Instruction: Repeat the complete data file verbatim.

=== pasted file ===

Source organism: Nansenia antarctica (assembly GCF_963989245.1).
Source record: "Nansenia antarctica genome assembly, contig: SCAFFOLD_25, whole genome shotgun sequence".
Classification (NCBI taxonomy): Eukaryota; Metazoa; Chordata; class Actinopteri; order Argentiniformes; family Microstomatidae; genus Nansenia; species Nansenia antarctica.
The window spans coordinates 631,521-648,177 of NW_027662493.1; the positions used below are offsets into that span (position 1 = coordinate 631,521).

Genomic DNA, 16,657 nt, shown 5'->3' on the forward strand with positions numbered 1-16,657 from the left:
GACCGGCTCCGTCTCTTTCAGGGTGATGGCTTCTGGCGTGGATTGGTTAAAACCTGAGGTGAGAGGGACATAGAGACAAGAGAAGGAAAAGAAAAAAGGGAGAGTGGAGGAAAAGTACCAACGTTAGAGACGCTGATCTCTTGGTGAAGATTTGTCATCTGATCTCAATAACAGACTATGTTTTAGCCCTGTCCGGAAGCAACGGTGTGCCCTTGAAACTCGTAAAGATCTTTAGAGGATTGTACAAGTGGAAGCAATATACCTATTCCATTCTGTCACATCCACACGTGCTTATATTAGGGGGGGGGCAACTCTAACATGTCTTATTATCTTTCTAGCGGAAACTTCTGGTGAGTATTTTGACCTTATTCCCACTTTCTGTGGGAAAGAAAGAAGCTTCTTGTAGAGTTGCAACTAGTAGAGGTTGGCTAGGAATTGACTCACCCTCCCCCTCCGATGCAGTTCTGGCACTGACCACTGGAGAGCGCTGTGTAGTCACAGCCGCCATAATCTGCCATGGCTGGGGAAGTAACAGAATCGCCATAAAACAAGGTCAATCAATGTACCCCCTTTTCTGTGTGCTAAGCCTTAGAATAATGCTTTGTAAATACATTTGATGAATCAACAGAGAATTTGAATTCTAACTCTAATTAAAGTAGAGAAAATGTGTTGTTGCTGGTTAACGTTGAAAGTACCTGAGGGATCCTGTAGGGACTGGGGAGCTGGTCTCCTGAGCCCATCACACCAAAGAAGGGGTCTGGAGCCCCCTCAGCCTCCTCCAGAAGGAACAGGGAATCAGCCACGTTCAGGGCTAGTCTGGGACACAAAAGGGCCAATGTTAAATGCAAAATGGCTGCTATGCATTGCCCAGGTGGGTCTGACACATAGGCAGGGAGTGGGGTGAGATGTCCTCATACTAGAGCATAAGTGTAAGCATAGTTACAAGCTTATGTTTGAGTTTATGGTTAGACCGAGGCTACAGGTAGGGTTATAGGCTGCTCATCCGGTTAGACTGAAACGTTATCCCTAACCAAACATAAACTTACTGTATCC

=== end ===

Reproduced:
Source organism: Nansenia antarctica (assembly GCF_963989245.1).
Source record: "Nansenia antarctica genome assembly, contig: SCAFFOLD_25, whole genome shotgun sequence".
Classification (NCBI taxonomy): Eukaryota; Metazoa; Chordata; class Actinopteri; order Argentiniformes; family Microstomatidae; genus Nansenia; species Nansenia antarctica.
The window spans coordinates 631,521-648,177 of NW_027662493.1; the positions used below are offsets into that span (position 1 = coordinate 631,521).

Genomic DNA, 16,657 nt, shown 5'->3' on the forward strand with positions numbered 1-16,657 from the left:
GACCGGCTCCGTCTCTTTCAGGGTGATGGCTTCTGGCGTGGATTGGTTAAAACCTGAGGTGAGAGGGACATAGAGACAAGAGAAGGAAAAGAAAAAAGGGAGAGTGGAGGAAAAGTACCAACGTTAGAGACGCTGATCTCTTGGTGAAGATTTGTCATCTGATCTCAATAACAGACTATGTTTTAGCCCTGTCCGGAAGCAACGGTGTGCCCTTGAAACTCGTAAAGATCTTTAGAGGATTGTACAAGTGGAAGCAATATACCTATTCCATTCTGTCACATCCACACGTGCTTATATTAGGGGGGGGGCAACTCTAACATGTCTTATTATCTTTCTAGCGGAAACTTCTGGTGAGTATTTTGACCTTATTCCCACTTTCTGTGGGAAAGAAAGAAGCTTCTTGTAGAGTTGCAACTAGTAGAGGTTGGCTAGGAATTGACTCACCCTCCCCCTCCGATGCAGTTCTGGCACTGACCACTGGAGAGCGCTGTGTAGTCACAGCCGCCATAATCTGCCATGGCTGGGGAAGTAACAGAATCGCCATAAAACAAGGTCAATCAATGTACCCCCTTTTCTGTGTGCTAAGCCTTAGAATAATGCTTTGTAAATACATTTGATGAATCAACAGAGAATTTGAATTCTAACTCTAATTAAAGTAGAGAAAATGTGTTGTTGCTGGTTAACGTTGAAAGTACCTGAGGGATCCTGTAGGGACTGGGGAGCTGGTCTCCTGAGCCCATCACACCAAAGAAGGGGTCTGGAGCCCCCTCAGCCTCCTCCAGAAGGAACAGGGAATCAGCCACGTTCAGGGCTAGTCTGGGACACAAAAGGGCCAATGTTAAATGCAAAATGGCTGCTATGCATTGCCCAGGTGGGTCTGACACATAGGCAGGGAGTGGGGTGAGATGTCCTCATACTAGAGCATAAGTGTAAGCATAGTTACAAGCTTATGTTTGAGTTTATGGTTAGACCGAGGCTACAGGTAGGGTTATAGGCTGCTCATCCGGTTAGACTGAAACGTTATCCCTAACCAAACATAAACTTACTGTATCC